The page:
In Citizenfour we learn that in 2013 alone the NSA collected 124.8 billion telephone data items and 97.1 billion pieces of computer data on unsuspecting people around the world, including theoretically off-limits domestic targets. Such “metadata” collection is of course the stuff of totalitarian scenarios that match or exceed the worst Orwellian nightmares. The film (and Snowden’s accounts in general) raises questions about the fate of individual privacy, political freedoms, and democratic governance in an era of ever-expanding (and elusive) surveillance technology.
The first question goes directly to the predicament of democracy itself, already under siege. When government agencies can create eavesdropping resources well beyond the reach of laws, policies, and conventions, what public leverage can ordinary people hope to secure over the machinery of state and military power? Can nonstop mega-data collection and processing, carried out by intelligence organizations with little regard for its consequences, ever be compatible with democratic politics? Can the “deep state” of modern communications, more far-reaching with each technological innovation, serve anything but elite domination?
A second – equally crucial – question turns on the already-deteriorating character of public discourse: feeble resistance to technological authoritarianism in the U.S. is palpable and alarming. Congress has done nothing to tame the juggernaut, while the Obama administration remains essentially content with dancing around the issue, obsessed with Snowden’s notoriety (and imputed criminality). Despite what has been revealed by Snowden – and Bamford and Binney before him – few dare to speak out, surely fearful of being derided as “soft on terrorism”. Further, NSA programs are so “deep”, so shrouded in mystery, that hardly anyone seems able to penetrate the technological fortress sufficiently to fathom what is taking place. And of course NSA work is in highly-classified, including even its budget (estimated at possibly $20 billion yearly).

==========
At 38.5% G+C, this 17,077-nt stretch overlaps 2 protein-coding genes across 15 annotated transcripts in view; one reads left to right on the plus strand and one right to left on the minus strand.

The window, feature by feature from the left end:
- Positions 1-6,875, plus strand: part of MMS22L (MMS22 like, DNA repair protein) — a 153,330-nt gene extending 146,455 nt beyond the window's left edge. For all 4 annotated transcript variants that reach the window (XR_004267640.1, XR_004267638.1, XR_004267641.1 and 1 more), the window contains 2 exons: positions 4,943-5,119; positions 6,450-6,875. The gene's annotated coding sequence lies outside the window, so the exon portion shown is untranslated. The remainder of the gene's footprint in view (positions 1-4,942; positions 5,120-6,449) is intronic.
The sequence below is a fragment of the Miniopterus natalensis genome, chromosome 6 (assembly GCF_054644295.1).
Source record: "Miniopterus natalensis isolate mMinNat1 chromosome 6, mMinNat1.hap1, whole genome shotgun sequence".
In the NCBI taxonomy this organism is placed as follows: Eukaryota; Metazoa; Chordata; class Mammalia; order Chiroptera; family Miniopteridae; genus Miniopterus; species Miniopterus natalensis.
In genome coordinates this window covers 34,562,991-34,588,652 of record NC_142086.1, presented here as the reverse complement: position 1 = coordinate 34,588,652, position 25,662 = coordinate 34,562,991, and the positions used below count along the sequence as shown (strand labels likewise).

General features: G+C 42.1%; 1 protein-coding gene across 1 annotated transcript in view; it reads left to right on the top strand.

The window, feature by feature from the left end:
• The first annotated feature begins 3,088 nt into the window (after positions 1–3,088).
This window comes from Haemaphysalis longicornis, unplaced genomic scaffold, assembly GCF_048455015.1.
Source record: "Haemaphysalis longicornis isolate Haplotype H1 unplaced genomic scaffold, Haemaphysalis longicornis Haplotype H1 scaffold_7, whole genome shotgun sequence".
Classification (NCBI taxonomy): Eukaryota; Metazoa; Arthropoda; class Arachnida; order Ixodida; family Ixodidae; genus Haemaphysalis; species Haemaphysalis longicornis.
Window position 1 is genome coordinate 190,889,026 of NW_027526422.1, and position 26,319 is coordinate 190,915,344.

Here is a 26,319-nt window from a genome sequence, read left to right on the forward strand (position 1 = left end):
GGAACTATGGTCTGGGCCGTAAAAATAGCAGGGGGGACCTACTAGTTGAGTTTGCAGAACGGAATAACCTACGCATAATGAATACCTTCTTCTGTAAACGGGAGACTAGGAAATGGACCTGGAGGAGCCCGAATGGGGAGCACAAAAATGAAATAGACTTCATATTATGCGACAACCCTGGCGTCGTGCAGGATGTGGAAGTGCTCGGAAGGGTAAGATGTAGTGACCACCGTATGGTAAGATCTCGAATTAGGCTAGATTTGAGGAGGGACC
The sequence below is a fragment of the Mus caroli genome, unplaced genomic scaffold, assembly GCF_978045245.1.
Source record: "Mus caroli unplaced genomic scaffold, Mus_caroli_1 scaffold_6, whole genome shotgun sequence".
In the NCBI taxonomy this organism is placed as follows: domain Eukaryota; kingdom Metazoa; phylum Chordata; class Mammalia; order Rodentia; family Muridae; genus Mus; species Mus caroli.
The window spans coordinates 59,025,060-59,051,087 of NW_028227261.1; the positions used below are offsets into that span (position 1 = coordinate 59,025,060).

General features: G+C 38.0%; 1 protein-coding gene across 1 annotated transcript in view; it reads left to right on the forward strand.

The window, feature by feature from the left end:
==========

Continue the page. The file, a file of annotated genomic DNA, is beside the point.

Transparency and accountability are meaningless concepts when it comes to the NSA playbook. We have seen how those recently in charge of agency operations – General James Clapper and Keith Alexander – have blatantly lied to Congress about the extent of NSA domestic spying, as shown in Citizenfour. Unlike baseball players denying they took performance-enhancing drugs, Clapper and Alexander could stonewall everything in broad daylight with legal impunity, protected by their status within the warfare state. In November, meanwhile, Vermont Senator Patrick Leahy offered up a bill to limit NSA access to domestic phone records, a tepid reform that nonetheless failed to muster enough votes to cut off debate. The USA Freedom Act, as it was called, was too extreme for Senate Republicans, whose freedom-loving rhetoric got hopelessly lost in the maze of surveillance priorities. They insist that meta-data collection is required to combat terrorism – though, as Bamford convincingly shows, domestic espionage activities have actually done little to track or intercept domestic terrorism.